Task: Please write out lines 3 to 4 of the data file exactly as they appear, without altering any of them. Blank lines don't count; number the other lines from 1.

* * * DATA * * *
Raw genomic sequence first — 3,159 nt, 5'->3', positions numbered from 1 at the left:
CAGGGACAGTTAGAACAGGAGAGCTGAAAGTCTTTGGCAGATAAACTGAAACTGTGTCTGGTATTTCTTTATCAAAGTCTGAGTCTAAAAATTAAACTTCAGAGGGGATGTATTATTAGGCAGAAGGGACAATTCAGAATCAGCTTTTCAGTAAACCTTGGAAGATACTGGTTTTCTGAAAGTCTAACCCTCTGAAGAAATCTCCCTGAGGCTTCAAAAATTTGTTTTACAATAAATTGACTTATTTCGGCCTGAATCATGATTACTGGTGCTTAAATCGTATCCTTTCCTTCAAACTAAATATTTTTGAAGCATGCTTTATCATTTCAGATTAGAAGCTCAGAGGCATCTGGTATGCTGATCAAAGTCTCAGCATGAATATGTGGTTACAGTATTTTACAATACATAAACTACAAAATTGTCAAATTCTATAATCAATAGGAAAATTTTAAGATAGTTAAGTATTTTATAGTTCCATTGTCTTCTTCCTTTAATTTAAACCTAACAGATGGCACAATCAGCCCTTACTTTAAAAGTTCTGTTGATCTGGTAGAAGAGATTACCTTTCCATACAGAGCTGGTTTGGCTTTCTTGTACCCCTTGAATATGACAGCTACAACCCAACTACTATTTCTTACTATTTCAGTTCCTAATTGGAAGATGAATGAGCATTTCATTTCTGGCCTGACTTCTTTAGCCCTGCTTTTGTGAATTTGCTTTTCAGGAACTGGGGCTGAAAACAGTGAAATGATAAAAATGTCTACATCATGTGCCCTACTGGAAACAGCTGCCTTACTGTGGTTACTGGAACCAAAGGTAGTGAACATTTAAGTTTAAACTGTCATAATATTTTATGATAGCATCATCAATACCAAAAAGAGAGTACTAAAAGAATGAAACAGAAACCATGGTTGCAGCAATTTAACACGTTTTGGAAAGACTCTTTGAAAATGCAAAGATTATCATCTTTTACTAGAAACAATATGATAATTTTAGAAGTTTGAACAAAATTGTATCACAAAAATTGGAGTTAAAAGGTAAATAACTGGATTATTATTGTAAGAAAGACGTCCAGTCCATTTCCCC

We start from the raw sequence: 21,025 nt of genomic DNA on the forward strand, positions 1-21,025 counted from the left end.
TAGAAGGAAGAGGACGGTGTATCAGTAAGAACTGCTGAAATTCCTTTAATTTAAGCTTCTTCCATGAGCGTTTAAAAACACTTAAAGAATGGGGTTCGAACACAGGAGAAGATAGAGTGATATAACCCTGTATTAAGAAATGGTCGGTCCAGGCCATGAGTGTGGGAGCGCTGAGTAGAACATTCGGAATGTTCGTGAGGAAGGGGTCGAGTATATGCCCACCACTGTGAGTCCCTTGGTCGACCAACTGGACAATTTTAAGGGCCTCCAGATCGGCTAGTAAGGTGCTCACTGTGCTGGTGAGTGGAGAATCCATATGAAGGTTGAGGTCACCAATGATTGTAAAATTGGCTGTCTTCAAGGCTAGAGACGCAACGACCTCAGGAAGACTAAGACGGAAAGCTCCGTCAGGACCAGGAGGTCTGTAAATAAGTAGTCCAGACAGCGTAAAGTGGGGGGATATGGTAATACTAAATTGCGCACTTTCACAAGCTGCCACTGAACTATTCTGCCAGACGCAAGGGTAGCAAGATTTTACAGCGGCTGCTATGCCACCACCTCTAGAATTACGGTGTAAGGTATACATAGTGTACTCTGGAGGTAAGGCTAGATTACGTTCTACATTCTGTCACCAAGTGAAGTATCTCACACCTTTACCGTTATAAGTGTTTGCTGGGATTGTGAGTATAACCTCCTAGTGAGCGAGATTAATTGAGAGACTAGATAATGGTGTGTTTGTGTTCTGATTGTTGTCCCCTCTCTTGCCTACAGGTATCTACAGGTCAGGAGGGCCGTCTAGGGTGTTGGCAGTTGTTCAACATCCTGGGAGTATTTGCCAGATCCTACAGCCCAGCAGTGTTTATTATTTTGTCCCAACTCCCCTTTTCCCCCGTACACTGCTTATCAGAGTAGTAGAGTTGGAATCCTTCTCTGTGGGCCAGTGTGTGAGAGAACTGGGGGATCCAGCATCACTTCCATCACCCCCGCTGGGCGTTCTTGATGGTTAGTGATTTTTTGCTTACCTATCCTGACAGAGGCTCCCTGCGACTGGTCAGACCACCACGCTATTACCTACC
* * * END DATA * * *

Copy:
We start from the raw sequence: 21,025 nt of genomic DNA on the forward strand, positions 1-21,025 counted from the left end.
TAGAAGGAAGAGGACGGTGTATCAGTAAGAACTGCTGAAATTCCTTTAATTTAAGCTTCTTCCATGAGCGTTTAAAAACACTTAAAGAATGGGGTTCGAACACAGGAGAAGATAGAGTGATATAACCCTGTATTAAGAAATGGTCGGTCCAGGCCATGAGTGTGGGAGCGCTGAGTAGAACATTCGGAATGTTCGTGAGGAAGGGGTCGAGTATATGCCCACCACTGTGAGTCCCTTGGTCGACCAACTGGACAATTTTAAGGGCCTCCAGATCGGCTAGTAAGGTGCTCACTGTGCTGGTGAGTGGAGAATCCATATGAAGGTTGAGGTCACCAATGATTGTAAAATTGGCTGTCTTCAAGGCTAGAGACGCAACGACCTCAGGAAGACTAAGACGGAAAGCTCCGTCAGGACCAGGAGGTCTGTAAATAAGTAGTCCAGACAGCGTAAAGTGGGGGGATATGGTAATACTAAATTGCGCACTTTCACAAGCTGCCACTGAACTATTCTGCCAGACGCAAGGGTAGCAAGATTTTACAGCGGCTGCTATGCCACCACCTCTAGAATTACGGTGTAAGGTATACATAGTGTACTCTGGAGGTAAGGCTAGATTACGTTCTACATTCTGTCACCAAGTGAAGTATCTCACACCTTTACCGTTATAAGTGTTTGCTGGGATTGTGAGTATAACCTCCTAGTGAGCGAGATTAATTGAGAGACTAGATAATGGTGTGTTTGTGTTCTGATTGTTGTCCCCTCTCTTGCCTACAGGTATCTACAGGTCAGGAGGGCCGTCTAGGGTGTTGGCAGTTGTTCAACATCCTGGGAGTATTTGCCAGATCCTACAGCCCAGCAGTGTTTATTATTTTGTCCCAACTCCCCTTTTCCCCCGTACACTGCTTATCAGAGTAGTAGAGTTGGAATCCTTCTCTGTGGGCCAGTGTGTGAGAGAACTGGGGGATCCAGCATCACTTCCATCACCCCCGCTGGGCGTTCTTGATGGTTAGTGATTTTTTGCTTACCTATCCTGACAGAGGCTCCCTGCGACTGGTCAGACCACCACGCTATTACCTACC